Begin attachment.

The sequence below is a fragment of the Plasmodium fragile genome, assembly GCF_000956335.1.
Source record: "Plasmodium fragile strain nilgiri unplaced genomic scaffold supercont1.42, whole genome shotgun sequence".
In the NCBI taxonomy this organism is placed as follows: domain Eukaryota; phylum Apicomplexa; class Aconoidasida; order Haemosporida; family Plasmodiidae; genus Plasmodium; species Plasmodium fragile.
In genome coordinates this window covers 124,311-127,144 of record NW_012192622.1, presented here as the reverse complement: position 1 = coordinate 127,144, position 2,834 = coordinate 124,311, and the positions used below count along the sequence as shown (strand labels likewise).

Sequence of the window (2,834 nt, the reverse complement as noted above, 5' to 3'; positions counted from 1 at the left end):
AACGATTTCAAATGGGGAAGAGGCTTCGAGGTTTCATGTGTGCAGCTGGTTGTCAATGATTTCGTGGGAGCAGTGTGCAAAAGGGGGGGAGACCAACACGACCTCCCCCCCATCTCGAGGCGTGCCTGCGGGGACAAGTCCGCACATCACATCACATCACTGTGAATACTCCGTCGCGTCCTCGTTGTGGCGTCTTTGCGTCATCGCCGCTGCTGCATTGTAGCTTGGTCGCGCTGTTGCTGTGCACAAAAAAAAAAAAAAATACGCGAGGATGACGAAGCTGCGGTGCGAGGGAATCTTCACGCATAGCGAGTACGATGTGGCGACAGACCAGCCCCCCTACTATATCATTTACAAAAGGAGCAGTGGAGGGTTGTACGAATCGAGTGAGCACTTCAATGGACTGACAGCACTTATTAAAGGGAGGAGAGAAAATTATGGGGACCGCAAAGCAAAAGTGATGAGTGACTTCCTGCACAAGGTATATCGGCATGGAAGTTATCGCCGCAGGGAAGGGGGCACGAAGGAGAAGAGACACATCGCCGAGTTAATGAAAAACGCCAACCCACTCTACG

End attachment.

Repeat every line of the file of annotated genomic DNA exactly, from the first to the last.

The sequence below is a fragment of the Plasmodium fragile genome, assembly GCF_000956335.1.
Source record: "Plasmodium fragile strain nilgiri unplaced genomic scaffold supercont1.42, whole genome shotgun sequence".
In the NCBI taxonomy this organism is placed as follows: domain Eukaryota; phylum Apicomplexa; class Aconoidasida; order Haemosporida; family Plasmodiidae; genus Plasmodium; species Plasmodium fragile.
In genome coordinates this window covers 124,311-127,144 of record NW_012192622.1, presented here as the reverse complement: position 1 = coordinate 127,144, position 2,834 = coordinate 124,311, and the positions used below count along the sequence as shown (strand labels likewise).

Sequence of the window (2,834 nt, the reverse complement as noted above, 5' to 3'; positions counted from 1 at the left end):
AACGATTTCAAATGGGGAAGAGGCTTCGAGGTTTCATGTGTGCAGCTGGTTGTCAATGATTTCGTGGGAGCAGTGTGCAAAAGGGGGGGAGACCAACACGACCTCCCCCCCATCTCGAGGCGTGCCTGCGGGGACAAGTCCGCACATCACATCACATCACTGTGAATACTCCGTCGCGTCCTCGTTGTGGCGTCTTTGCGTCATCGCCGCTGCTGCATTGTAGCTTGGTCGCGCTGTTGCTGTGCACAAAAAAAAAAAAAAATACGCGAGGATGACGAAGCTGCGGTGCGAGGGAATCTTCACGCATAGCGAGTACGATGTGGCGACAGACCAGCCCCCCTACTATATCATTTACAAAAGGAGCAGTGGAGGGTTGTACGAATCGAGTGAGCACTTCAATGGACTGACAGCACTTATTAAAGGGAGGAGAGAAAATTATGGGGACCGCAAAGCAAAAGTGATGAGTGACTTCCTGCACAAGGTATATCGGCATGGAAGTTATCGCCGCAGGGAAGGGGGCACGAAGGAGAAGAGACACATCGCCGAGTTAATGAAAAACGCCAACCCACTCTACG